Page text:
Islamabad commissioner Khalid Pervez said police forces did not want to go inside the mosque in case it led to a clash with protesters, but maintained the situation was under control. He said the reaction of Aziz’s supporters was understandable and predicted things would calm down. Over mosque loudspeakers, protesters vowed to “take revenge for the blood of martyrs.” In a speech at the mosque’s main entrance, Liaqat Baloch, deputy leader of a coalition of hard-line religious parties, the Mutahida Majlis-e-Amal, condemned Musharraf as a “killer” and declared there would be an Islamic revolution in Pakistan.

“Maulana Abdul Aziz is still the prayer leader of the mosque. The blood of martyrs will bear fruit. This struggle will reach its destination of an Islamic revolution. Musharraf is a killer of the constitution. He’s a killer of male and female students. The entire world will see him hang,” Baloch said. Pakistan’s Geo television showed scenes of pandemonium inside the mosque, with dozens of young men in traditional Islamic clothing and prayers caps shouting angrily and punching the air with their hands. Officials were pushed and shoved by men in the crowd. One man picked up shoes left outside the mosque door and hurled them at news crews recording the scene.

Maulana Ashfaq Ahmed, a senior cleric from another mosque in the city who was assigned by the government to lead the prayers, was quickly escorted from the complex, as protesters waved angry gestures at him. Wahajat Aziz, a government worker who was among the protesters, said officials were too hasty in reopening the mosque. “They brought an imam that people had opposed in the past,” he said. “This created tension in the environment. People’s emotions have not cooled down yet.” Security was tightened in Islamabad ahead of the mosque’s reopening, with extra police taking up posts around the city and airport-style metal detectors put in place at the mosque entrance used to screen worshipers for weapons.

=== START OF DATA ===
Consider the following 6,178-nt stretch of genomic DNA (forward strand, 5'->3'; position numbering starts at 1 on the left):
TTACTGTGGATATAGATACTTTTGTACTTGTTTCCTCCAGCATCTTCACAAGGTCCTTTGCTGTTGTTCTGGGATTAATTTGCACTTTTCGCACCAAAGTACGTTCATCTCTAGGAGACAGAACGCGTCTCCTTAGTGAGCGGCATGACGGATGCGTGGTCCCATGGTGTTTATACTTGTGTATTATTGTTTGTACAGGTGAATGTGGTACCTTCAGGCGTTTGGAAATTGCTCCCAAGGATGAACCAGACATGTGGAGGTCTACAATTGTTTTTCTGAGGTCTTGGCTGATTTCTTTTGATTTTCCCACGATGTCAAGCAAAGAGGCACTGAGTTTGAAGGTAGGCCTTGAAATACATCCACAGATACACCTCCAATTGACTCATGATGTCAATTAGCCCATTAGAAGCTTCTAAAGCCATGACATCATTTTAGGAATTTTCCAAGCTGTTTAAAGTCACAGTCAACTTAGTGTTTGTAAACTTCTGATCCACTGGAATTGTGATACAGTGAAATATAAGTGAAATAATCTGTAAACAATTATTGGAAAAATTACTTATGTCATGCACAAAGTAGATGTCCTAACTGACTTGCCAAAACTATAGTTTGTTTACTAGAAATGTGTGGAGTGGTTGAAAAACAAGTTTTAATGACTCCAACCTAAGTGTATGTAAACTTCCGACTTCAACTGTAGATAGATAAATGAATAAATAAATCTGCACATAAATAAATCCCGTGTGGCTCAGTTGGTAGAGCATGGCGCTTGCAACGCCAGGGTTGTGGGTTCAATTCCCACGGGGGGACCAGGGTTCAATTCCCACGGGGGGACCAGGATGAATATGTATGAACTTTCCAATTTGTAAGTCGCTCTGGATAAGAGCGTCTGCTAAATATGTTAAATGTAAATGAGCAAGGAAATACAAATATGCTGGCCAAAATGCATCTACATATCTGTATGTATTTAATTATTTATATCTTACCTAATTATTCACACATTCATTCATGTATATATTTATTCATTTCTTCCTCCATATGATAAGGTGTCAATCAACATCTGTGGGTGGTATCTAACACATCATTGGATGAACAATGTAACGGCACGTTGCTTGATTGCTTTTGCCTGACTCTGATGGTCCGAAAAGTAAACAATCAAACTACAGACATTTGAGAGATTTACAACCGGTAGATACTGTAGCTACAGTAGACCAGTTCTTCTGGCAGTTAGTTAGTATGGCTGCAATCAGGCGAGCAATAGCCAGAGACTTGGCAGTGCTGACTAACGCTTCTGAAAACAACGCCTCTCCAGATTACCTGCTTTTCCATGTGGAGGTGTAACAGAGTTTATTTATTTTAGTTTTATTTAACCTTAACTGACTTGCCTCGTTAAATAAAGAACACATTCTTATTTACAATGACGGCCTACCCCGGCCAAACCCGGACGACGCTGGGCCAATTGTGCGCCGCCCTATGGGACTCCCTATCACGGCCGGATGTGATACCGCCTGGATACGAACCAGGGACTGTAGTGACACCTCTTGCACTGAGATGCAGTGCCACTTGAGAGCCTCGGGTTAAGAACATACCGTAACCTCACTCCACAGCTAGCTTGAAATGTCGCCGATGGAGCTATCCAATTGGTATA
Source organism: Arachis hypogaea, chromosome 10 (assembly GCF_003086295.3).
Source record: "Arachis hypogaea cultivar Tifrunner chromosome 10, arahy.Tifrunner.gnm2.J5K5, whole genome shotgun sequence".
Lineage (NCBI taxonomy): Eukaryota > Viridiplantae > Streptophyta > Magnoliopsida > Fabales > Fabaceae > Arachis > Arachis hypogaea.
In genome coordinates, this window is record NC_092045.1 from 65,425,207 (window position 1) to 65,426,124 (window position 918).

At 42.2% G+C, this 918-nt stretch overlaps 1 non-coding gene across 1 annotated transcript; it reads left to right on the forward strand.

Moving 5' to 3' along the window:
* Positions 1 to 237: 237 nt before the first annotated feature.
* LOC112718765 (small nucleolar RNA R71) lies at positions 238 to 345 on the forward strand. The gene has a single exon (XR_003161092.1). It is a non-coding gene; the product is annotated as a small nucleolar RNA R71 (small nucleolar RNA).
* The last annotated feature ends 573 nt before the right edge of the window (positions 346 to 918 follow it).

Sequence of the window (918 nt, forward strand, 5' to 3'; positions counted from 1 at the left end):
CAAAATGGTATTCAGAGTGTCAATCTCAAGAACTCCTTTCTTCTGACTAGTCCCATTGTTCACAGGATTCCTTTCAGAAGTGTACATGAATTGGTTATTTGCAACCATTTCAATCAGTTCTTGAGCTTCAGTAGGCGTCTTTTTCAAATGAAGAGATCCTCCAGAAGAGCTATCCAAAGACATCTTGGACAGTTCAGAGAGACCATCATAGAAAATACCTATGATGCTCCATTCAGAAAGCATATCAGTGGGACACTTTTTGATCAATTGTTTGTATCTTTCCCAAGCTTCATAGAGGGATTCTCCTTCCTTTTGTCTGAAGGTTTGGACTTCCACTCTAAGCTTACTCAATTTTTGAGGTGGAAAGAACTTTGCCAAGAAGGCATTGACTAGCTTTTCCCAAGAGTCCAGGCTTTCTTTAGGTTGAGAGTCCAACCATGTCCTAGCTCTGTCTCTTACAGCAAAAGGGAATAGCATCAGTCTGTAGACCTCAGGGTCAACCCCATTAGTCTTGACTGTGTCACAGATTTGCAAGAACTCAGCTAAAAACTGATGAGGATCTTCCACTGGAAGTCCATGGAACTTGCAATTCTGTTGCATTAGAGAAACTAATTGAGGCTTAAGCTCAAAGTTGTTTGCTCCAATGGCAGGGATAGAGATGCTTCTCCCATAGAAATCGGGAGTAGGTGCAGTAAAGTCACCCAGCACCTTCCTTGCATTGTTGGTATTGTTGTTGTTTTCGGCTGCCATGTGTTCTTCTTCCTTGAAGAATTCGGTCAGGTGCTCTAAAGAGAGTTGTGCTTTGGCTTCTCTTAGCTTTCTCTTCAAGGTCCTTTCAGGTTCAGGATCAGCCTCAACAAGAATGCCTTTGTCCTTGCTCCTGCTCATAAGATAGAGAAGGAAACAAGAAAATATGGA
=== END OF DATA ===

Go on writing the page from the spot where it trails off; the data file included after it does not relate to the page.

Pictures from BBC.

89 responses to “The Battle for Lal Masjid Constinues: Another Blast in Islamabad, 12 Killed”




  2. Qudsia says:

    I hope the supreme court will now begin trial and a public trial of the religious thugs who had held the mosque hostage. They should also call those leaders who were instigating them to task.

  3. D_a_n says:

    @ Ashun…

    two observations on what you wrote…
    firstly…you said that the government should come up with its ‘own brand of Islam’…whatever that means but it has shades of ‘Deen -e- Elahi’ and in the present circumstances that is not only dangerous but divisive for obvious reasons….

    and then you say that this should be left open to debate…
    Im afraid that is a most naive view….do you seriously think that the Mullah is open for a ‘debate’ or anything near it?….The Mullah never wants debate…..the deobandi sickness that holds this country in its grip is built around not having the tolerance to debate even the slightest difference of opinion……

    the only contribution the Mullah brings to a debate is at the end…..most likely by blowing it up…!

  4. Ahsun says:

    lal masjid reaction by certain enthusiastic Muslims is basically the frustration gathered due to liberal/secular path that musharraf govt. is stubbornly taking Pakistan on.

    Pakistan is a Muslim country and Islam should be enforced here. If the govt. differs with the interpretation of Islam by the clerics, then it should bring out its own interpretation of Islam and leave it open to debate and then implement the points that have been mutually agreed upon.(Not like the ‘women rights’ bill that drew a dozen objections from ulema of all sects but still it was passed by our rubber stamp parliment.)